…. ethnicism in Fiji has impelled the country’s focus away from the basic humanity that my friend possesses in heaps; it has mythologised its constituent ethnic communities as the basic unit of kinship, all the while forgetting that the most basic unit of all is our shared humanity. And yet, we move in groups, we congregate with and around people who speak the same language, dress the same, eat the same, share religious beliefs, are intimately aware of and have a place in the same sociocultural structures… we cleave to that which most closely and constantly reminds us of our families. And consequently, the ‘othering’ of, well, others becomes a political necessity.
When ethnic politics gains such stature, such legitimacy, as it has in Fiji, then ‘Cultures without Borders’ as an idea, let alone a practice, must meet with laughable derision. Yet, without it we lose the humanity that enables us to work together to put food in the bellies of starving children. And if there’s anything that we can find to applaud in the FG draft constitution it is the avowal that government in Fiji must strive to provide a certain standard of care and opportunity to its citizens.
Pity, then, that Government’s duty of care is undermined in the FG draft constitution by a Bill of Rights allowing use of force, detainment and rescinding of civil liberties. And curious too that the greatest executive authority rests not merely with the PM but with the Attorney-General, and that the upper house of Parliament (the Senate) has been removed fully. This is where the FG draft opens itself up to critiques of autocratic despotism, having – for those of a civic-nation inclination – set out so exemplary a template regarding government’s duty of care to all citizens.
I won’t dwell on the immunity clauses in the FG draft – when you’ve conducted yourself outside and above the law then seeking protection from judgements of treason and the like seems a fairly understandable impulse. Though, I would argue, greater dignity comes from standing up and saying that you acted in a certain (extra-legal) manner for the betterment of your people, and therefore you are willing to accept the consequences contained therein.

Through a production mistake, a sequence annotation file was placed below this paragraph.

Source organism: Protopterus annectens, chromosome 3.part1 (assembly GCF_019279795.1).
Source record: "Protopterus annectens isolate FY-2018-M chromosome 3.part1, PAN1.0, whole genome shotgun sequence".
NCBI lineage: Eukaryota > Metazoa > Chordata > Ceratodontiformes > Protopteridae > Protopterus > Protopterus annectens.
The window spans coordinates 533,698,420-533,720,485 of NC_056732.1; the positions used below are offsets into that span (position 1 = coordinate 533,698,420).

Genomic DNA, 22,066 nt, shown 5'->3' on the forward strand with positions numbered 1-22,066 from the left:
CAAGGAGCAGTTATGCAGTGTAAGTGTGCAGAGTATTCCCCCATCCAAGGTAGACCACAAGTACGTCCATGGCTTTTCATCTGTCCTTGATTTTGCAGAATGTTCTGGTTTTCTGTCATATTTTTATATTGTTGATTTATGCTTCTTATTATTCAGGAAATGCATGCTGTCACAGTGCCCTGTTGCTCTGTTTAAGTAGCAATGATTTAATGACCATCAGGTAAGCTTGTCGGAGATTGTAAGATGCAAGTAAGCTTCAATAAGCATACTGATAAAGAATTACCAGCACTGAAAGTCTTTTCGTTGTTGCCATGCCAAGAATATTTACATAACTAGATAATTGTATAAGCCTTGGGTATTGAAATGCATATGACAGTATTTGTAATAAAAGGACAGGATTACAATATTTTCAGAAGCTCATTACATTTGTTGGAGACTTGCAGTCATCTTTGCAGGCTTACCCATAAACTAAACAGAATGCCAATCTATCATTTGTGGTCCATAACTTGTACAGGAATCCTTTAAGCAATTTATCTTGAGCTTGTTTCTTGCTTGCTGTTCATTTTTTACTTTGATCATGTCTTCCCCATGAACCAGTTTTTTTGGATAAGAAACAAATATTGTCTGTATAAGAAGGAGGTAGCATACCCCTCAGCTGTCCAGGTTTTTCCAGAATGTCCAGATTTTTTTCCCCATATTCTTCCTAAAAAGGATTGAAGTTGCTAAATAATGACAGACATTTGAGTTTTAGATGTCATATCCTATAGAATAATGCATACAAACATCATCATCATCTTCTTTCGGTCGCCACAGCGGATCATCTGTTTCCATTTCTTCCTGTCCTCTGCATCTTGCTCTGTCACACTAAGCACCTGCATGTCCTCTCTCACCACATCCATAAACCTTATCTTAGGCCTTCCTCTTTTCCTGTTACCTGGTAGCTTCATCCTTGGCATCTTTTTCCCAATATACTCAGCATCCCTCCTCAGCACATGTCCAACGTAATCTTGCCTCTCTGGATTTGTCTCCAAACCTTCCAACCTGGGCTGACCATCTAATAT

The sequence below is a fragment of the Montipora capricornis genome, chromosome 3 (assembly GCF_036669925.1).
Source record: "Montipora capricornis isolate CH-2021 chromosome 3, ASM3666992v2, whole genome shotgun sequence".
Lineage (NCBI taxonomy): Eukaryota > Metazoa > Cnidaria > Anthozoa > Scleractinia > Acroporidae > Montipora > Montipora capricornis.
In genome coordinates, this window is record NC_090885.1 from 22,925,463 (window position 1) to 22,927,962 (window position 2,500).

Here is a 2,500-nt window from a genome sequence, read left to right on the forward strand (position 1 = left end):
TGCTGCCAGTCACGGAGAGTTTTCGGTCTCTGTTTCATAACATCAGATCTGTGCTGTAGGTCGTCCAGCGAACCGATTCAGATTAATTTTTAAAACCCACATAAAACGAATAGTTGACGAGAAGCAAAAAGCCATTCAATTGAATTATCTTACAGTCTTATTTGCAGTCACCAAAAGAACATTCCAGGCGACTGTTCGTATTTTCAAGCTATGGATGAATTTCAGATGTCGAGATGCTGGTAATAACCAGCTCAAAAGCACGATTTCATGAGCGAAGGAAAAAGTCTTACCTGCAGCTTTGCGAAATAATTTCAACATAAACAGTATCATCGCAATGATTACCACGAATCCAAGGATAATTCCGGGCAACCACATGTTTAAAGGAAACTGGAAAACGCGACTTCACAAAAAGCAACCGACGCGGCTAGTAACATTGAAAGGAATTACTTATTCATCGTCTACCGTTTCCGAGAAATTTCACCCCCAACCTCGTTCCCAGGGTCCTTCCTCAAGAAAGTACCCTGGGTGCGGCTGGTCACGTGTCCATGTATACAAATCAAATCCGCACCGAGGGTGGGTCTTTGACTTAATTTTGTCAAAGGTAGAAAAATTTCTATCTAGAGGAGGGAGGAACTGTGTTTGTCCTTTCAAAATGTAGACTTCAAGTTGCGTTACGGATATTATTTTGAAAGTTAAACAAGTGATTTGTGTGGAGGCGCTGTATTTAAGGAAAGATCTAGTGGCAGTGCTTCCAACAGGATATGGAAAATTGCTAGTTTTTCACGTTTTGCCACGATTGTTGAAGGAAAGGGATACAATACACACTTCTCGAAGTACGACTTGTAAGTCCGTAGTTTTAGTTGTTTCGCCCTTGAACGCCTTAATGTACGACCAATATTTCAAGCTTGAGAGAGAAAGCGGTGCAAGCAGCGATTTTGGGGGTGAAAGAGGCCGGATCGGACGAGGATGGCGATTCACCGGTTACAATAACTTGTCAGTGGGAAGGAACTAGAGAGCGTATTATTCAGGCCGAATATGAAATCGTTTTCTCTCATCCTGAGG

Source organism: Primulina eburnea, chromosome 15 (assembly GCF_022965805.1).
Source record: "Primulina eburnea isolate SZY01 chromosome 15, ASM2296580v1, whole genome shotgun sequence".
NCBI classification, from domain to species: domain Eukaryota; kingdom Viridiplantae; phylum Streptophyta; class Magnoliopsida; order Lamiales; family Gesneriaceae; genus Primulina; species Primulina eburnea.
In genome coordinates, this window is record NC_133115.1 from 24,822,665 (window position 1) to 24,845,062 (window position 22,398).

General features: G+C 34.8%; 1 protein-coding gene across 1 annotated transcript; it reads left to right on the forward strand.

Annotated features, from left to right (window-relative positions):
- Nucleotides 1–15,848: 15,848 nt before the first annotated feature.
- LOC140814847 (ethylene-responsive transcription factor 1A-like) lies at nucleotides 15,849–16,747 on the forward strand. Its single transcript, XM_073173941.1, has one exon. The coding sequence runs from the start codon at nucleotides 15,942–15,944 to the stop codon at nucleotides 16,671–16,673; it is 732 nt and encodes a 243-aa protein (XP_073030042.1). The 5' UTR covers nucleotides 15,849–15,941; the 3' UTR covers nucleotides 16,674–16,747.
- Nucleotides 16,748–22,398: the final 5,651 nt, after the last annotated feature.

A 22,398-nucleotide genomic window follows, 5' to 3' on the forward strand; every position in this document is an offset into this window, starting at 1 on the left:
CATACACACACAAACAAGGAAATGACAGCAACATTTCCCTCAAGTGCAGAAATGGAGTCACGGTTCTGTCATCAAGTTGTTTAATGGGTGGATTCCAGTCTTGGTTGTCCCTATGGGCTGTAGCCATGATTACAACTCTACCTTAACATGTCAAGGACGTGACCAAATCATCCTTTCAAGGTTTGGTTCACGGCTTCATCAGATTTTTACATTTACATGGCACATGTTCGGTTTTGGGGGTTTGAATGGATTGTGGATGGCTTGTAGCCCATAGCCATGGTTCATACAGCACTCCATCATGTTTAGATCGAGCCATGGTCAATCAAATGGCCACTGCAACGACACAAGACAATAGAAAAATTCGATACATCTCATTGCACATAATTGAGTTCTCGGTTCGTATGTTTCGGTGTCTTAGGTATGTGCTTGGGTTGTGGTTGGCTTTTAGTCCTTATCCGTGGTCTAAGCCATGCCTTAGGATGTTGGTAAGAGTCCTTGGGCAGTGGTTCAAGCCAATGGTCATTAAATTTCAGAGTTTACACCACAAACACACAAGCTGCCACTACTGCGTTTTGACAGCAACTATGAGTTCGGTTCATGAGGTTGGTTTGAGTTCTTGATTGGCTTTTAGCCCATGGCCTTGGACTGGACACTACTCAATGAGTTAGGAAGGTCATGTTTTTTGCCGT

If I were sitting on the fence, I’d say that it remains to be seen whether the FG draft constitution effects the wholesale transition from ethnic to civic state that it seems so focused on achieving. But if there’s one thing we know about Fiji it is that ethnic political entrepreneurship has too strong a heritage and too resilient a nature (http://crosbiew.blogspot.co.uk/2013/04/what-do-they-mean-by-democratic-fiji.html?utm_source=feedburner&utm_medium=feed&utm_campaign=Feed:+blogspot/tdHR+(Fiji:+The+Way+it+Was,+Is+and+Can+Be)#!/2013/04/what-do-they-mean-by-democratic-fiji.html) to make a return to ethnic politics in Fiji untenable. And though sidelined by the current FG, the Great Council of Chiefs cannot be considered a spent force in this respect – their silence since being disbanded may seem curious, but they haven’t exited stage left just yet.
In summary, you could say that I’m nervous about the potential for Fiji to become a post-ethnic state as envisaged by the FG constitutional draft; not least because of its effect on the indigenous Fijian sense of security, its ethnic sensibilities as an indigenous group fearing a Maori-like future. And yet, I know from my time in Fiji that via an inner light of imagination Fiji may approach interethnic connaturality (Pio Manoa 1979:185).
(In a future post, I’ll be considering the relevance of constitutionalism outside Europe)